We are losing our bearings and our solid ground on the solid Rock we stand. If we are shaking, if we are in turbulence (not the world shaking – but if our own peace is disrupted) we have built on something other than the Kingdom. We may have built our lives on politics, or on end time theories, but not the Kingdom. The Kingdom is not shaken. If we are full of angst, fear, lack of peace, and outrage… if we have lost our patience and need the Lord to rescue us expediently . . . it is time to check our footing and step back into the Kingdom where there is righteousness, peace, and joy in the Holy Spirit.
Be a blessing to others
2020 has been nothing of what I expected or hoped. There are many delays of my plans. Through it all, I have been experiencing major gratitude to the Lord. He is just so good! I am enjoying the little things of life. I enjoy the sweet taste of a Strawberry or a slice of Watermelon. I enjoy the breeze on the porch, the sound of the ocean, and the fresh air on a long walk. I enjoy the extra time to read and think. I find myself marveling at simply every every-day activity and ever so thankful to God for all that I am experiencing. I aim to come out of this season better than I went into it. I aim to learn all God wants to me learn in this time and prepare for the days ahead. I look forward to dinner with friends, and church potlucks and parties. I look forward to Bible Studies and full shopping malls. Until then, I will rejoice in the Lord for He has made me glad.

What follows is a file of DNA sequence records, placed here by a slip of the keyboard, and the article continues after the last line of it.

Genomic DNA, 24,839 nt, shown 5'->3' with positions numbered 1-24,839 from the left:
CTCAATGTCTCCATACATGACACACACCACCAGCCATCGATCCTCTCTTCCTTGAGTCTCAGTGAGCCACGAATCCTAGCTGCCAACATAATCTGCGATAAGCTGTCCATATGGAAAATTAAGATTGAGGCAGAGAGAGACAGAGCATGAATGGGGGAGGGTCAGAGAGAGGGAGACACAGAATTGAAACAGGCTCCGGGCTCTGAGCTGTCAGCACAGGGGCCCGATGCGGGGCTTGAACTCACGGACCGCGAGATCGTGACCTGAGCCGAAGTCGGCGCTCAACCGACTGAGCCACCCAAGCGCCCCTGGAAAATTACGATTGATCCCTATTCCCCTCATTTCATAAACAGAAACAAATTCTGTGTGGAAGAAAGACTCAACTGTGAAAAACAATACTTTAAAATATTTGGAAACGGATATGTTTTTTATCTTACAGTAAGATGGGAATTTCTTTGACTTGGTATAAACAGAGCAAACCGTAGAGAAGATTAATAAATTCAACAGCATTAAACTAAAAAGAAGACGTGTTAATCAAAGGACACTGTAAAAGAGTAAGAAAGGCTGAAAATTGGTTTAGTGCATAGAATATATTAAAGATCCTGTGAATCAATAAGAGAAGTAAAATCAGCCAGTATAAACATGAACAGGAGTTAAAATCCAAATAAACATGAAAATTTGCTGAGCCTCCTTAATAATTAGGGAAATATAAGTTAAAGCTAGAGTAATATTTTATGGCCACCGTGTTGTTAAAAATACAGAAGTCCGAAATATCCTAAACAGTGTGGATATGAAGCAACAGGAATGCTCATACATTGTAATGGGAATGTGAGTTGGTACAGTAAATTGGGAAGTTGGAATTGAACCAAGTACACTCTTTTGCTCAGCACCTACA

Available Now on Amazon.
To reform a nation, you need to know what makes a nation truly great. Understanding America’s beginnings creates a pathway forward for all nations. From America’s first President, to the birth of capitalism, to the shaping of its institutions, Karla Perry shows the reader what makes nations flourish.
“Karla has important insights into some of the critical issues of our times. She has the ability to articulate them in an interesting and engaging way that is also practical.”
Rick Joyner, Founder and President, MorningStar Ministries
“An enemy is not needed to destroy a great civilization. It can self-destruct by forgetting the ideas that made its language, literature, family, education, politics, economy, laws and judiciary great. Many feel the need to re-form America that no longer knows what is love, marriage, divorce, male and female, family or nation. In this powerful premier, Karla Perry explains what made America great in the first place and how it can again become a blessing to its citizens and a light to the world.”
Dr. Vishal Mangalwadi, Author of The Book That Made Your World